There are many reasons for a marriage to break down… Separating from your partner is not easy and can get complicated, so understanding the requirements and processes can be helpful during this highly emotional and stressful time.
Separation officially begins when you stop living together as a couple. Although, it is also possible to break up and still live together under the same roof. If you’re thinking about or have recently separated from your partner and are not sure where to start or what to do next, here we have outlined some common questions and considerations:
Do we need to agree to a separation?
The short answer is no, your partner does not have to agree to a separation. However, they do need to know you think the relationship is over – whether this is done in person or writing may depend on the circumstances of the relationship, and is completely up to you.
Who do I need to inform about my relationship status?
There’s no legal document or paperwork required to establish or prove your separation, however, it’s a good idea to contact the following agencies as soon as your living arrangement and relationships status changes:
- Centrelink – if you are receiving benefits or need financial assistance
- Child Support Agency – if you have children living with you, you may be entitled to child support from your partner
- Medicare – to update your card and contact details
- Your banking institution, superannuation and insurance providers – to sort out your finances and entitlements
Do we have to file for divorce?
Getting a divorce is only necessary if you want to remarry, but it’s important to know that staying married can affect your rights and obligations – particularly when it comes to financial matters, wills and estates. Notifying any relevant agencies (as mentioned above) will help to prove your separation, if you plan to file for divorce. To apply for a divorce, you must be physically and emotionally separated for a minimum of 12-months.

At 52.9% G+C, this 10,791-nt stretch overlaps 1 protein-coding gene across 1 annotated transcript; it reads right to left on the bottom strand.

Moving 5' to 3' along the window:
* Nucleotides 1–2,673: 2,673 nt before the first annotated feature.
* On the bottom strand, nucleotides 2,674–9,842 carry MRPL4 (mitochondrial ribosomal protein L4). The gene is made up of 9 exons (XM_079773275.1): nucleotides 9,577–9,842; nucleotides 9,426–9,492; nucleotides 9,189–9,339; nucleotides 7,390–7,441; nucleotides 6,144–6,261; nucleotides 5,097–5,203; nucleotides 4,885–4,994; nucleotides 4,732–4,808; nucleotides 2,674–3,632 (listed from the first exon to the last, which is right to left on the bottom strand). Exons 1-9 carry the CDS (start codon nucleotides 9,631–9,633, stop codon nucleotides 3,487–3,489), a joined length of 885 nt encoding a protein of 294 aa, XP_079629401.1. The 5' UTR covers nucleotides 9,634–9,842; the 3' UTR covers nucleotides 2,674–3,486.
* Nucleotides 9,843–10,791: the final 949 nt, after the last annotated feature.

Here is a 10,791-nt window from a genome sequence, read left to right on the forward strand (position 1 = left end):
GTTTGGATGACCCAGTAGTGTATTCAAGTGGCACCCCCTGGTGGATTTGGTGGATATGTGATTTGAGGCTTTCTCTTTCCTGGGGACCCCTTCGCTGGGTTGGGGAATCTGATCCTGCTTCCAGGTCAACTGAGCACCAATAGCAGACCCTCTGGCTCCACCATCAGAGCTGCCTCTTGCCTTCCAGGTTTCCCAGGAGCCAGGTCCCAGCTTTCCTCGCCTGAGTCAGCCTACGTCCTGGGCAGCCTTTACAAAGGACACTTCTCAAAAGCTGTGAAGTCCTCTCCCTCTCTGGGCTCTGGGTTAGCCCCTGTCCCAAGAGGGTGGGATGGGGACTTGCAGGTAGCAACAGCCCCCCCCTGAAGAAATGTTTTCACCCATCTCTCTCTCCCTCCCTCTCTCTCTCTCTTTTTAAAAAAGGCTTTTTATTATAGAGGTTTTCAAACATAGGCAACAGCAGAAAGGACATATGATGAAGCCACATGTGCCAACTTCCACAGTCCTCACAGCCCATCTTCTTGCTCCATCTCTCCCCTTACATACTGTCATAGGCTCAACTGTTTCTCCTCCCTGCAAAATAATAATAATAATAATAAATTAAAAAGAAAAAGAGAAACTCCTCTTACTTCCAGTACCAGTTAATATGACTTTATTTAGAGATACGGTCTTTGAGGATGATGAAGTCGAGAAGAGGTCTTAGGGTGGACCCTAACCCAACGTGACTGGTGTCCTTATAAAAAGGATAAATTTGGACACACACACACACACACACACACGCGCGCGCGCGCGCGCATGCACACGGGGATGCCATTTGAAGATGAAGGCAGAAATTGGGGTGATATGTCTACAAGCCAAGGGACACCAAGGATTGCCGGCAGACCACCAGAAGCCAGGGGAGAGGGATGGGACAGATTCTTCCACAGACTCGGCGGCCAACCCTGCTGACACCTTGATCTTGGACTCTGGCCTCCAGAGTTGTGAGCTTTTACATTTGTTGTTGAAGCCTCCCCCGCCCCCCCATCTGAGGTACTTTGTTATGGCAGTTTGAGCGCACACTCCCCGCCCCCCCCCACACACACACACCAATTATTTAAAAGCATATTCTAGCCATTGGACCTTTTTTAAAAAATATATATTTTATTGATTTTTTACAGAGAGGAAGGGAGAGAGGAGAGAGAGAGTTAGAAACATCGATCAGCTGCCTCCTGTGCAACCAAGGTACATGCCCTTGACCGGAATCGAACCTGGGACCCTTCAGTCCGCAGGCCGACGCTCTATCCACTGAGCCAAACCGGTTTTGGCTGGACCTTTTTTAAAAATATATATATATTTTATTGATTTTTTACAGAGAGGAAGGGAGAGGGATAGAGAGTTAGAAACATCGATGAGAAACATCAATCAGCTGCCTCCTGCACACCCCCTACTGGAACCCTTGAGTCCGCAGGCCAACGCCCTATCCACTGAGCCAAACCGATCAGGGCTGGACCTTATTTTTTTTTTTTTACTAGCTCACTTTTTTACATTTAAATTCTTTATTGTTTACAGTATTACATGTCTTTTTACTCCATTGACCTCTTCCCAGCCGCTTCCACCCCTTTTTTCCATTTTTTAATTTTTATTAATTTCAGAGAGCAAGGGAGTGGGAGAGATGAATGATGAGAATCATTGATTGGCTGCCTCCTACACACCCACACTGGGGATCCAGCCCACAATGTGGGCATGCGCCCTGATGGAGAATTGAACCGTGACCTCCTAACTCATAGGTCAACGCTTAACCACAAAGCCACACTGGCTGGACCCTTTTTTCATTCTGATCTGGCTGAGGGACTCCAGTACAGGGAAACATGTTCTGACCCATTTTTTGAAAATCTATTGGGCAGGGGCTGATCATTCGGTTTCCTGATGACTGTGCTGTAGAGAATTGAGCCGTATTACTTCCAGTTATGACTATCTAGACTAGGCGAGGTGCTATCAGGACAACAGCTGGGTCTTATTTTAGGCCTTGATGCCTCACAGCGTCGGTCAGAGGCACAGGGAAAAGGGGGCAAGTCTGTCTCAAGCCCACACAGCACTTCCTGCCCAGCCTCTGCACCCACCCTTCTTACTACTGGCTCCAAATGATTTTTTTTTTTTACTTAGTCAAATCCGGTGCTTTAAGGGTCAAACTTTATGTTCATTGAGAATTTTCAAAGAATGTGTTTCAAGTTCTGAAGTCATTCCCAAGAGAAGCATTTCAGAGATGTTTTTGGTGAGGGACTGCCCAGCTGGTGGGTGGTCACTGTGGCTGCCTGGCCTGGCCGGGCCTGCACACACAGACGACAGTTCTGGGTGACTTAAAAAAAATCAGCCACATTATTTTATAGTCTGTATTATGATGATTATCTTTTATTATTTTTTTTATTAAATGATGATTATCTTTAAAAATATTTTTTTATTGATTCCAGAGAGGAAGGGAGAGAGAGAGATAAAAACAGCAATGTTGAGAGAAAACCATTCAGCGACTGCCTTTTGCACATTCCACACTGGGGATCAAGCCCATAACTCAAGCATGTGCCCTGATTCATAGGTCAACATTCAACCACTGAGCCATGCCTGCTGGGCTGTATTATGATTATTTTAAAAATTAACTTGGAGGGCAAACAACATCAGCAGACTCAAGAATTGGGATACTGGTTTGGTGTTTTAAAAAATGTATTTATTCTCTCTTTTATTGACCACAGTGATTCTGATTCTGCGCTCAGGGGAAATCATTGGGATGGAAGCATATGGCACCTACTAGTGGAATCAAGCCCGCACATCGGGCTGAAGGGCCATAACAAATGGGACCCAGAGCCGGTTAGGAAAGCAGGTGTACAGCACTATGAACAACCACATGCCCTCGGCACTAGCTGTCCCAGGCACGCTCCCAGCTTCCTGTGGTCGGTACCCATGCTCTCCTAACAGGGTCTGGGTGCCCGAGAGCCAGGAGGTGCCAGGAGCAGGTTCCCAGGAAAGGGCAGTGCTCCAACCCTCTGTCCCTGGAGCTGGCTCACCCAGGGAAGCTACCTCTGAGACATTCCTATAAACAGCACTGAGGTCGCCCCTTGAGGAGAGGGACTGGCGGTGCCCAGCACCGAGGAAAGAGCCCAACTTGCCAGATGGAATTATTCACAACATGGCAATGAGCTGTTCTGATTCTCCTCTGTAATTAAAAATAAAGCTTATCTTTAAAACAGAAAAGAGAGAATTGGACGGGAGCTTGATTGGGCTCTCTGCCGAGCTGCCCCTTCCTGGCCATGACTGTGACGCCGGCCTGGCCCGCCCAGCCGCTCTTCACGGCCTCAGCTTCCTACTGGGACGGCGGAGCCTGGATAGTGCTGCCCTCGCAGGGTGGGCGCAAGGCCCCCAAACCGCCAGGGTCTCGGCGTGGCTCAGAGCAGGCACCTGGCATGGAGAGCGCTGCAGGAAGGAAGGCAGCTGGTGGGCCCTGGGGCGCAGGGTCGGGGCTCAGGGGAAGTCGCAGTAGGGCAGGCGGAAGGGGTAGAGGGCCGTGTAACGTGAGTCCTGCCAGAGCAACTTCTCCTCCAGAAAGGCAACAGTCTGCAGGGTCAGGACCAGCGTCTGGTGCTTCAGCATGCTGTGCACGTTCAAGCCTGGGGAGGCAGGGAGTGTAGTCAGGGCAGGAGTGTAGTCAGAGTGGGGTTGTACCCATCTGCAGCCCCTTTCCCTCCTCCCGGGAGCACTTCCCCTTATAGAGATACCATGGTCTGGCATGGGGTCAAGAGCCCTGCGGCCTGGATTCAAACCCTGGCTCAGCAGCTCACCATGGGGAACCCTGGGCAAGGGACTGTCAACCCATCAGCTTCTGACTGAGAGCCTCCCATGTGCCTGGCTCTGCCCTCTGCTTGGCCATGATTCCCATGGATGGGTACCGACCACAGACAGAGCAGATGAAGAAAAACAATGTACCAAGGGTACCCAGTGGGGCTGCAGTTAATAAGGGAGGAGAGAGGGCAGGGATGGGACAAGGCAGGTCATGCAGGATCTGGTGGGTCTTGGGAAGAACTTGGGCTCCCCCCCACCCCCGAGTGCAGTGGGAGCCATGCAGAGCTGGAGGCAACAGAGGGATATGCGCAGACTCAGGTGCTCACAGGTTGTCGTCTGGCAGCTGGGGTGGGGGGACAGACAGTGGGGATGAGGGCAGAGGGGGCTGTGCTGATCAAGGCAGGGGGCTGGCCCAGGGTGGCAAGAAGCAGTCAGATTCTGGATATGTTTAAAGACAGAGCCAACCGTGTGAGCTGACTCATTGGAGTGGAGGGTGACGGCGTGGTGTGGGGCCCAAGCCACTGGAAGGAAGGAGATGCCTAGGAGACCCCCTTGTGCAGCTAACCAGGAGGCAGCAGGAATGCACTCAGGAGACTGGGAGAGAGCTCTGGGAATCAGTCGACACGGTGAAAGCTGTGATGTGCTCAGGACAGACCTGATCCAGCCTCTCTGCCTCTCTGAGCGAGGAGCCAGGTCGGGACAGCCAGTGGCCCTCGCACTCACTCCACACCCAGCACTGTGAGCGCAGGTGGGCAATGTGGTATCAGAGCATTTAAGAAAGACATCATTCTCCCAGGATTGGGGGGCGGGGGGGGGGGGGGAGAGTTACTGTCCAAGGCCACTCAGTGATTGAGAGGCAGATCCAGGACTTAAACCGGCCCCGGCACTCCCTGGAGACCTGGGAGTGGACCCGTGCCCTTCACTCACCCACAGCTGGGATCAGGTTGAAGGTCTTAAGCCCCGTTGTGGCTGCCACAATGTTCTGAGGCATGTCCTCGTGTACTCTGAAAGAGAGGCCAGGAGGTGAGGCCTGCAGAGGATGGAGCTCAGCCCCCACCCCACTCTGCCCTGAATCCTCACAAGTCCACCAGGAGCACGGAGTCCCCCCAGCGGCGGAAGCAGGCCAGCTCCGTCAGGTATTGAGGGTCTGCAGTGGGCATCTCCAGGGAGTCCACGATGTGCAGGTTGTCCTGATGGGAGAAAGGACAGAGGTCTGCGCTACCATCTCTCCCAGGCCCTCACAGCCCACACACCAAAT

How do we decide who leaves our home?
In most cases, you and your ex-partner can decide who will leave and who will continue to live in the family home. If you can’t agree, you will need to apply for a sole use and occupation order from a judge – forcing one person to leave. Keep in mind that this order is only ever made in very special circumstances.
Before you choose to go to court, it’s best to ask a lawyer for advice and assistance. Going to court can be time consuming and costly, so you want to carefully consider your options before any application is made.
What happens to our children?
If your children are under 18, it’s important to communicate with your ex-partner to reach a mutual decision. Working out your new living arrangements, financial support and how much time is spent with the children is best done out of court, if possible.
If you can’t come to an agreement, attending a family dispute mediation session may help resolve issues in a less formal way, saving you time, money, and the emotional stress of going to court and leaving the decision in the hands of a judge. The court will often make an order based on the best interest of the child, which may not always be in your favour.
If you do reach an agreement about your children outside of court, the details can be set out in a parenting plan and a lawyer can help you create a consent order of negotiations – both have the same legal effect as any decision made in a court hearing.
When should we seek legal advice?
It’s always best to seek professional legal advice as early as possible so you can understand and explore all of your options. At Le Brun & Associates, our lawyers will concentrate on addressing your individual needs and concerns, whether your dispute relates to children, finances, property or all three, our family and divorce lawyers will provide comprehensive, timely and relevant advice and support designed to achieve the best possible outcome for you.
We understand that separating from your partner is an extremely stressful and emotional time, that’s why we provide a free 30-minute consultation to assess your needs and inform you of your options. Contact our team of family and divorce lawyers today for advice and ongoing support.